Using this as a teaching tool for the concept of governance, I am also modelling to you (the students) how to plan out projects, including major writing projects.
Please take this time to move around, look away from your computer screen, and refresh yourself body and soul.
Number one high priority of any Employer is problem-solving skills. When you know this, it makes sense why almost all business writing is shaped by problem-based learning.
Simple set-up is to 1) identify the problem; 2) describe the issue causing the problem; 3) consider several solutions to the problem; 4) explain to the reader which of the potential solutions is the best and why; 5) and give your reader a plan of action to solve the identified problem.
Who is your reader? Usually your work supervisor, aka your boss.
My teaching goal here is to show you that writing is simply making your thinking visible to your reader across time and space.
Activity: Probe Questions Developed from the publication by Walsh Marr and Martin (2021). 1. Why are you recommending this solution? 2. In whose view is this the right solution? 3. Who proves your point this is the right solution? 4. Where have you seen this solution work elsewhere? For whom? How were these circumstances similar or different? 5. What will we need to make this solution work? 6. So, from these examples, what is the timeline and deliverables (and any other Project Management considerations) to make your solution work?
Activity: Write to Learn After an introduction to
the philosophy of writing to learn first introduced by William Zinsser
(1988), students will write for a short amount of time to begin imagining
what they want to learn through their White Paper assignm
Source for activity:
Goodwon, P. (2013). Becoming an academic writer: 50 exercises for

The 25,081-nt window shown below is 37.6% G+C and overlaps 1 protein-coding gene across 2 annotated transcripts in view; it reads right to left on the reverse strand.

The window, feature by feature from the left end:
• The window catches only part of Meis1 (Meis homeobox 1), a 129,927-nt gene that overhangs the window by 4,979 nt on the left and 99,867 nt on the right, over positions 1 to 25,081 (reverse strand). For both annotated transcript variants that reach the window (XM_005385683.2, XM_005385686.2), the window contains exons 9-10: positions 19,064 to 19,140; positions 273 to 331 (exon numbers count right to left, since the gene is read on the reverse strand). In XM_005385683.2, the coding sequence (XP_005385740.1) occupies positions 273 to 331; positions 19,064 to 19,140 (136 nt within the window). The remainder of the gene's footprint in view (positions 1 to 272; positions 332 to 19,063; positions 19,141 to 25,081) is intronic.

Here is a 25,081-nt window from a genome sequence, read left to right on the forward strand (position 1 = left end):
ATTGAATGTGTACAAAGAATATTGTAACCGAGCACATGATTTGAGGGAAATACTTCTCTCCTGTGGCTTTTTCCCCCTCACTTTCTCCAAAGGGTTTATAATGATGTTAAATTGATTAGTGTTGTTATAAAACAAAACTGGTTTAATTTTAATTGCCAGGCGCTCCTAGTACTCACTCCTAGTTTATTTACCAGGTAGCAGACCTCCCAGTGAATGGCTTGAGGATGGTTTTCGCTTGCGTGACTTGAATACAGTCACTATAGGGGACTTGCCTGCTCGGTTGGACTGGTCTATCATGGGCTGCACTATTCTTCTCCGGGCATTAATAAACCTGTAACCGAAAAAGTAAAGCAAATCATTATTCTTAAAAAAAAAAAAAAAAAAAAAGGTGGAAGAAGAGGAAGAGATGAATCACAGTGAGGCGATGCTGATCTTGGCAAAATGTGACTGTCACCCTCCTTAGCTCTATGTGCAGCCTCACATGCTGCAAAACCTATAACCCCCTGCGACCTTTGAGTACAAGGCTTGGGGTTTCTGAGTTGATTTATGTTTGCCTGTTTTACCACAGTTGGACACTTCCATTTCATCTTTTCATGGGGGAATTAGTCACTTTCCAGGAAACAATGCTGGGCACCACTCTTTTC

paced, productive, and powerful writing. Sage. pg. 39-44.
"Writing organizes and
clarifies our thoughts. Writing is how we think our way into a subject and
make it our own. Writing enables us to find out what we know -- and what
we don't know -- about whatever we're trying to learn." (Zinsser,
1988, pg. 16)
Pomodoro -- Write for 10
Write what you know about the topic. Write what you don't know.
Write about your feelings, about the topic, assignment, maybe even how
your day has been going.
Write about what you plan to write about.
Write to figure out what you hope to use this assignment for in the
future, such as to secure a specific job.
Recalling that activity from the first class, when in the next 7 days do you have writing pomodoros booked in your calendar?
If you don't have any writing pomodoros planned, make a commitment right now to do that. Enter that commitment into your calendar!
WATCH= Stakeholder Reputation Research [Video 12:39] (2015). Seven Dimensions Films of Australia.
WATCH = Improving Governance. (2015). Video Education Australasia. [13 minutes]
If not already completed, finish and submit the link for your e-Portfolio worth 10%